By Laura Sanders Like tiny, hairy Yodas raising X-wings from a swamp, rats can lift digital cubes and drop them near a target. But these rats aren’t using the Force. Instead, they are using their imagination. This telekinetic trick, described in the Nov. 3 Science, provides hints about how brains imagine new scenarios and remember past ones. “This is fantastic research,” says Mayank Mehta, a neurophysicist at UCLA. “It opens up a lot of exciting possibilities.” A deeper scientific understanding of the brain area involved in the feat could, for instance, help researchers diagnose and treat memory disorders, he says. Neuroscientist Albert Lee and his colleagues study how brains can go back in time by revisiting memories and jump ahead to imagine future scenarios. Those processes, sometimes called “mental time travel,” are “part of what makes our inner mental lives quite rich and interesting,” says Lee, who did the new study while at Howard Hughes Medical Institute’s Janelia Research Campus in Ashburn, Va. To dip into these complex questions, the researchers began with a simpler one: “Can you be in one place and think about another place?” says Lee, who is now an HHMI investigator at Beth Israel Deaconess Medical Center in Boston. “The rat isn’t doing anything fancier than that. We’re not asking them to recall their summer vacation.” Neuroscientist and engineer Chongxi Lai, also now at Beth Israel Deaconess, Lee and colleagues trained rats to move on a spherical treadmill in the midst of a 3-D virtual world projected onto a surrounding screen. While the rats poked around their virtual world, electrodes recorded signals from nerve cells in the rats’ hippocampi, brain structures known to hold complex spatial information, among other things (SN: 10/6/14). In this way, researchers matched patterns of brain activity with spots in the virtual world. © Society for Science & the Public 2000–2023.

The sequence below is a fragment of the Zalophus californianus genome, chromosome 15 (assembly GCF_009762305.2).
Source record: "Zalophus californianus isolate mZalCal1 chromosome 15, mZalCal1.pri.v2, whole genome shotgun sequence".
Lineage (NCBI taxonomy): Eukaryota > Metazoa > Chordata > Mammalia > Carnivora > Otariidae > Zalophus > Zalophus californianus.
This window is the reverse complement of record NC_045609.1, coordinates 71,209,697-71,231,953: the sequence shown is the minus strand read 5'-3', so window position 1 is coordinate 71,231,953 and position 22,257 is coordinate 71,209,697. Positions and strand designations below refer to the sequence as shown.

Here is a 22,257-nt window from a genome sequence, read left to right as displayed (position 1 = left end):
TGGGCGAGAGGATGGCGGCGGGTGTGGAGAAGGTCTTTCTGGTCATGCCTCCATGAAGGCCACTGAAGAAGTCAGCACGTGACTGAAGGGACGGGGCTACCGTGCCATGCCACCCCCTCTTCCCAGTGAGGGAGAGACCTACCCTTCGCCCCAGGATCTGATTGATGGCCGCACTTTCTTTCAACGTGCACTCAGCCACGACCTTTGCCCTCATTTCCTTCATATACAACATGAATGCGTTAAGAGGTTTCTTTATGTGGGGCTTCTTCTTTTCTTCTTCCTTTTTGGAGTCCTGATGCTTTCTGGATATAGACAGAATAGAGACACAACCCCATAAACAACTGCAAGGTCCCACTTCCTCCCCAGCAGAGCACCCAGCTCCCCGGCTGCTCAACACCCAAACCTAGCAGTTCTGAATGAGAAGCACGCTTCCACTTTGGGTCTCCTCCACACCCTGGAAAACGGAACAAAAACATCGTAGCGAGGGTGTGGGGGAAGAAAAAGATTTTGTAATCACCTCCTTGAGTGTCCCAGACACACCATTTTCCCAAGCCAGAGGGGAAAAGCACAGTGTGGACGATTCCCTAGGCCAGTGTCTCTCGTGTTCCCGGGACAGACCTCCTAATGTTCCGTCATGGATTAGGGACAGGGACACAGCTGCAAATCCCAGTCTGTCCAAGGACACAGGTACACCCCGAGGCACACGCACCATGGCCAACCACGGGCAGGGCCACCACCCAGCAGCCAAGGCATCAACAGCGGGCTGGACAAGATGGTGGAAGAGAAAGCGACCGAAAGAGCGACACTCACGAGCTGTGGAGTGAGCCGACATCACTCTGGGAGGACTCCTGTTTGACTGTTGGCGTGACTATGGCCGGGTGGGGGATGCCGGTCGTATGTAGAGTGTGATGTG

Keyword: Attention
Link ID: 28988 - Posted: 11.04.2023